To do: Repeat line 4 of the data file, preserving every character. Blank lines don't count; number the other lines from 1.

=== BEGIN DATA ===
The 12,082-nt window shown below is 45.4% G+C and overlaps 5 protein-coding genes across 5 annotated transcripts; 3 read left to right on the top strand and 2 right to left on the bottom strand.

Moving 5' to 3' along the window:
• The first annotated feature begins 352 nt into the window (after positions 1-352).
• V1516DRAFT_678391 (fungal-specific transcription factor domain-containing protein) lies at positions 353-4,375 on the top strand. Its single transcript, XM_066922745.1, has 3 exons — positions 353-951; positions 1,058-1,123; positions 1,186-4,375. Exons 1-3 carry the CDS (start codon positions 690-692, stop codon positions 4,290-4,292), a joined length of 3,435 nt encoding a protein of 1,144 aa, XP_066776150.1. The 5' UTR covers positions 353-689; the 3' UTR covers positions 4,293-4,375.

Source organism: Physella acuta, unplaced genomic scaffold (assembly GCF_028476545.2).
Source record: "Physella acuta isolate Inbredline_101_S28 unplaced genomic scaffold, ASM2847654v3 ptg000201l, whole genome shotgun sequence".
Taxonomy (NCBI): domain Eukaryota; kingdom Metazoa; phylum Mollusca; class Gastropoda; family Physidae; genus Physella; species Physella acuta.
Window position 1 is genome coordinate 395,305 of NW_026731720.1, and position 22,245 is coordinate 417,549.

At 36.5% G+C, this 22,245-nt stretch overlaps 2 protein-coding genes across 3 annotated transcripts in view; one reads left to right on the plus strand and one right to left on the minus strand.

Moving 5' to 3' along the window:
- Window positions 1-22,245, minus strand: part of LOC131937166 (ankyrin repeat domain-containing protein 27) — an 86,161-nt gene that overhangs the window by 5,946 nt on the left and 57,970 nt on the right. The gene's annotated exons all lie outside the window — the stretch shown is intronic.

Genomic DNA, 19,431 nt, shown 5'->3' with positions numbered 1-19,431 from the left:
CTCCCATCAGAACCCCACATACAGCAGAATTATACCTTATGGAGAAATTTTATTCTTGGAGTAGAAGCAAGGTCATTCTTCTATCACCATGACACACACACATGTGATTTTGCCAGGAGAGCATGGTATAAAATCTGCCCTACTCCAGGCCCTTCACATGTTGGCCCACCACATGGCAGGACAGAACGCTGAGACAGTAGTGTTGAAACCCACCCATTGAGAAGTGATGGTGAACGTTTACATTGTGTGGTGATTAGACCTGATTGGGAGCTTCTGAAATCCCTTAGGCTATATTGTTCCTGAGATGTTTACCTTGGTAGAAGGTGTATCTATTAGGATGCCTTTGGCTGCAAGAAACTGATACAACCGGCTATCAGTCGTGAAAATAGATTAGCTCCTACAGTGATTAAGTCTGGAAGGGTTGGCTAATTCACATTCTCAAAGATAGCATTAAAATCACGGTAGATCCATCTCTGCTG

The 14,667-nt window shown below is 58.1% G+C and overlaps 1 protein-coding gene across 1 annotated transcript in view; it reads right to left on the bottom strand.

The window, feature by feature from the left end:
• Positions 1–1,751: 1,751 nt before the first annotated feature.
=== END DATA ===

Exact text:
• V1516DRAFT_678391 (fungal-specific transcription factor domain-containing protein) lies at positions 353-4,375 on the top strand. Its single transcript, XM_066922745.1, has 3 exons — positions 353-951; positions 1,058-1,123; positions 1,186-4,375. Exons 1-3 carry the CDS (start codon positions 690-692, stop codon positions 4,290-4,292), a joined length of 3,435 nt encoding a protein of 1,144 aa, XP_066776150.1. The 5' UTR covers positions 353-689; the 3' UTR covers positions 4,293-4,375.